Ascorbate deficiency results in decreased collagen production: Under-hydroxylation of proline leads to increased intracellular degradation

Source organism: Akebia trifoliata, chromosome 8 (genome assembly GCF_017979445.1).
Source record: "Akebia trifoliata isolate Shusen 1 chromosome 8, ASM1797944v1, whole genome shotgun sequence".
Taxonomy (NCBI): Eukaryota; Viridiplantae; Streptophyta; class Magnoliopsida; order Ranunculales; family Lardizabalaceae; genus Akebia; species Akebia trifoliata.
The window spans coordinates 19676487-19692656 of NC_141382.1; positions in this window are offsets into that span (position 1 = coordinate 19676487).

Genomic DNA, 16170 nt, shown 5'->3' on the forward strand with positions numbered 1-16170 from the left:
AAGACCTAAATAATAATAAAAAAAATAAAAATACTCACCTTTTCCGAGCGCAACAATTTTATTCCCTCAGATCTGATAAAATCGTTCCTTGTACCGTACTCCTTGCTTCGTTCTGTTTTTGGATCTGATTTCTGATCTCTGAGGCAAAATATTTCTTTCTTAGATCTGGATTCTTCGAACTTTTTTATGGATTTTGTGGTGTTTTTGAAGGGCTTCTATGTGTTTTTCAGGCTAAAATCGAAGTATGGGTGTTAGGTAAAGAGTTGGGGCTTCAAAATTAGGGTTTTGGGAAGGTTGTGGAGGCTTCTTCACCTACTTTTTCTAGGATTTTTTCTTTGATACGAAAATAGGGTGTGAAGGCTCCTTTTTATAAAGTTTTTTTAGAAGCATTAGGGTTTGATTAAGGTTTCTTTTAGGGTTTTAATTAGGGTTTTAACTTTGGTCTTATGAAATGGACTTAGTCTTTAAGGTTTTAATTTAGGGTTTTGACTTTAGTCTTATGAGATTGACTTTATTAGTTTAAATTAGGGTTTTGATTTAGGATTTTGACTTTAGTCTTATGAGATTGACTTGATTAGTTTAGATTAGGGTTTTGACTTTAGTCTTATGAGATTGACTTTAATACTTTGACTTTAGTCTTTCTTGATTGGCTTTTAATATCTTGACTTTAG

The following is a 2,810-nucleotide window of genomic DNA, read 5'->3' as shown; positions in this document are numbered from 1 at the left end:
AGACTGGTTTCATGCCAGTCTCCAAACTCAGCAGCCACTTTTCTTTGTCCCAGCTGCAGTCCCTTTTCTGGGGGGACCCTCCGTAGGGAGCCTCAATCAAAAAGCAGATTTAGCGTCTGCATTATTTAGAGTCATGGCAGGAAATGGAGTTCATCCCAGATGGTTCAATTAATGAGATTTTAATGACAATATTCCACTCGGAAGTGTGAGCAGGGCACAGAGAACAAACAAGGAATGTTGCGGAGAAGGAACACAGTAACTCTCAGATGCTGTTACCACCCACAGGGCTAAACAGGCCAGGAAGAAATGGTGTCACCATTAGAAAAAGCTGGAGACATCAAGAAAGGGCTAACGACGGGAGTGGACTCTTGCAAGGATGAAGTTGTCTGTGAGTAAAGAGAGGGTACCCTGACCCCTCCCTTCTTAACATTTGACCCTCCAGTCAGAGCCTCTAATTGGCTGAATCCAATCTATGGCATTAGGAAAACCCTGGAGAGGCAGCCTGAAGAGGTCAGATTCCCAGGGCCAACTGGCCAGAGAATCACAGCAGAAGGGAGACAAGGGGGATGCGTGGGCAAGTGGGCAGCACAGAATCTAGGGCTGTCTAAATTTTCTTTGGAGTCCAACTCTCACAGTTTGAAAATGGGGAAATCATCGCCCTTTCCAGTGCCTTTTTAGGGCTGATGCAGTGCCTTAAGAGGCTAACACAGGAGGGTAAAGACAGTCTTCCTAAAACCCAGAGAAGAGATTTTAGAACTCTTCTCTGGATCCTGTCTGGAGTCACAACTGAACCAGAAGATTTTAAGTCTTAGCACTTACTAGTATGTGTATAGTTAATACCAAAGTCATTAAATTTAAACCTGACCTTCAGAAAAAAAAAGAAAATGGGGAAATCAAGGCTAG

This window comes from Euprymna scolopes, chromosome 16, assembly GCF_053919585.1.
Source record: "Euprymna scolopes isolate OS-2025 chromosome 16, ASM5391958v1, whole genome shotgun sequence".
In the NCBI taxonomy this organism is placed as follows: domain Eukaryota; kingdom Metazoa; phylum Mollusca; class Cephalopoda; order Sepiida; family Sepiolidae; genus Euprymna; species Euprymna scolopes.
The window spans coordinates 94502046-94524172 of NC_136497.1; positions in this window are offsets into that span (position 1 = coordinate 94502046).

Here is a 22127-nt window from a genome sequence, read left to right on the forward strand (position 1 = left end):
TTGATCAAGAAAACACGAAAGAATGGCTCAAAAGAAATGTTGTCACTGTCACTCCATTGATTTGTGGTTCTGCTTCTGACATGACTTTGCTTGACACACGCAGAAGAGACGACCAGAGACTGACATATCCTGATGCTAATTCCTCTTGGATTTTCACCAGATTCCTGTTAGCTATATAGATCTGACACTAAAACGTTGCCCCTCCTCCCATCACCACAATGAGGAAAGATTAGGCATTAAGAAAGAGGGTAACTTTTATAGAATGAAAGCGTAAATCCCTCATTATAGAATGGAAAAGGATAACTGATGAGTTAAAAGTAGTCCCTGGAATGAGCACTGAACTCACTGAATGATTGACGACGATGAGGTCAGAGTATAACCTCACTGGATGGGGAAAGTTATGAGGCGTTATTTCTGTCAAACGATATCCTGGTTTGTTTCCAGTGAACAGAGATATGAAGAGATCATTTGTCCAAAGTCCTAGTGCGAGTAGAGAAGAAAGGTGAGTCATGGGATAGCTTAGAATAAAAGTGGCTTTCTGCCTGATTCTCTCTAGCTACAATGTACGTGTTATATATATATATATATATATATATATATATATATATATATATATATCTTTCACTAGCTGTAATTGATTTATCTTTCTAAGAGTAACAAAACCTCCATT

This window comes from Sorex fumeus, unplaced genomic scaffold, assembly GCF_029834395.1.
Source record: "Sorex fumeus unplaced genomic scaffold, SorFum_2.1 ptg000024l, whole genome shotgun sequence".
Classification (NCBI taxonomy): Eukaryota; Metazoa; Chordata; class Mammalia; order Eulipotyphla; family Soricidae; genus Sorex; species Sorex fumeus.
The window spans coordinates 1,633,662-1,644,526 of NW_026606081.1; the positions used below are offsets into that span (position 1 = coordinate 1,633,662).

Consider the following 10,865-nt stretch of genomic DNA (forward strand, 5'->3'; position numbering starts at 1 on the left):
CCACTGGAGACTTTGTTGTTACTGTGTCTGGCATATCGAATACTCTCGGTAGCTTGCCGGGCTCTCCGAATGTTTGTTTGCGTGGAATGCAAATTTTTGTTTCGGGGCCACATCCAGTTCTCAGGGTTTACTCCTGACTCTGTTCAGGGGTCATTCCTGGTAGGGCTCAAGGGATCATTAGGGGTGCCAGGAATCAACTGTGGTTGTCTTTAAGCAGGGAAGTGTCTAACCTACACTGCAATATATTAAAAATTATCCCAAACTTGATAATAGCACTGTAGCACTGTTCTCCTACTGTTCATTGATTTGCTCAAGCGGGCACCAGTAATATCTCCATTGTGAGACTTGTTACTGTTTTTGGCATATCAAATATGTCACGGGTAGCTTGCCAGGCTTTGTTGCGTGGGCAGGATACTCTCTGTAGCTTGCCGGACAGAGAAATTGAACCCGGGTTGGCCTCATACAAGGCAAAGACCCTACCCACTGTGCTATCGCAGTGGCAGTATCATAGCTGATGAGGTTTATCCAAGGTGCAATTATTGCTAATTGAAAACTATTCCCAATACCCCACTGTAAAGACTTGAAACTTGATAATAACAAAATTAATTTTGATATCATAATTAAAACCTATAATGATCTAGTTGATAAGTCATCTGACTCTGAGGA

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Collagen production by cultured human lung fibroblasts was examined when the cells were made deficient in ascorbate. Cells grown in the absence of ascorbate produced 30% less collagen during a 6-h labeling period than cells incubated with as little as 1 microgram/ml ascorbate during the labeling period. Cells grown without ascorbate produced under-hydroxylated collagen which was subject to increased intracellular degradation from a basal level of 16% to an enhanced level of 49% of all newly synthesized collagen. The likely mechanism for increased intracellular degradation is the inability of under-hydroxylated collagen to assume a triple-helical conformation causing it to be susceptible to intracellular degradation. Measurement of collagen production by enzyme linked immunoassay (ELISA) using antibodies directed against triple-helical determinants of collagen showed that both types I and III collagens were affected. In contrast, another connective tissue component, fibronectin, was not affected. Analysis by ELISA showed a greater decrease in collagen production than did analysis by the collagenase method, suggesting that some non-helical collagen chains (detected by collagenase but not by ELISA) were secreted in the absence of ascorbate. These results provide a mechanism to account, in part, for the deficiency of collagen in connective tissues which occurs in a state of ascorbate deficiency.